The district court denied all three defendants’ motions for summary judgment, and a divided panel of the Tenth Circuit affirmed. Pauly v. White, 814 F.3d 1060 (10th Cir. 2016). As to the two officers, the Tenth Circuit determined that taking the evidence most favorably to the plaintiff, reasonable officers should have understood that their conduct would cause the brothers to defend their home and might result in the use of deadly force against the deceased brother. As to Officer White, the Tenth Circuit ruled that the rule “that a reasonable officer in White’s position would believe that a warning was required despite the threat of serious harm” was clearly established at the time by statements from the Supreme Court’s case law. Judge Moritz dissented, arguing that the majority impermissibly second-guessed officer White’s quick decision to use deadly force.

The Supreme Court then reversed the Tenth Circuit, vacating the judgment against Officer White on the ground that he did not violate clearly established law on the record before the Tenth Circuit. The Court emphasized that it had regularly and repeatedly declared that clearly established law should not be articulated at a high level of generality. In the Court’s view, the Tenth Circuit “failed to identify a case where an officer acting under similar circumstances as Officer White was held to have violated the Fourth Amendment.” Instead the Tenth Circuit improperly relied on general statements from the Supreme Court and circuit court “progeny” that set out excessive force principles “at only a general level.” Furthermore, this case did not present an obvious Fourth Amendment violation: the Tenth Circuit majority did not conclude that the failure to shout a warning was a “run-of-the-mill Fourth Amendment violation.” Finally, the Court expressed no opinion on the question whether the other two officers were protected by qualified immunity. Justice Ginsburg concurred, pointing out her “understanding” that the Court’s opinion did not foreclose denying summary judgment to the two other officers.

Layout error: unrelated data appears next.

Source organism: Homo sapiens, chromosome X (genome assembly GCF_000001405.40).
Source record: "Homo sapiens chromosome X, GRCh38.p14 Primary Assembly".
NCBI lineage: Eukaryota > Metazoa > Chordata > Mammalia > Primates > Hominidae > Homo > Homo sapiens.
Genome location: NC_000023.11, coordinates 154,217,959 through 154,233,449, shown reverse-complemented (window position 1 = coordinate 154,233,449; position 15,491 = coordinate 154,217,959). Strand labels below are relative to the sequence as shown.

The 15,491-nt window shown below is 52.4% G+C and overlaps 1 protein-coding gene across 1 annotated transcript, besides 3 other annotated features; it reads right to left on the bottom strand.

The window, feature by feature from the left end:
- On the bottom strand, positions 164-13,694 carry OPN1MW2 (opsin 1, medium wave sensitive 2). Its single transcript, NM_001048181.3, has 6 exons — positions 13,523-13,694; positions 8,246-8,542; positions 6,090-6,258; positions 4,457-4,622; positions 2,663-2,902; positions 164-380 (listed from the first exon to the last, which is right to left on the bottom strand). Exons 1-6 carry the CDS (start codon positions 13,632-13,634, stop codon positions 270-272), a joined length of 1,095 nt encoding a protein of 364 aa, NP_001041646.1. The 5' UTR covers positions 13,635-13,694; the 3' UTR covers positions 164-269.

Comments

The Supreme Court obviously cannot decide all of the excessive force/qualified immunity cases in the circuits. So it does the next best thing by signalling to the federal judiciary and litigants that it demands maximum deference to police involving the use of excessive force, together with providing (to police) a significant margin for error in making the qualified immunity determination. In White, this was accomplished by finding no clearly settled Fourth Amendment law because of the Court’s insistence on finding a similar case.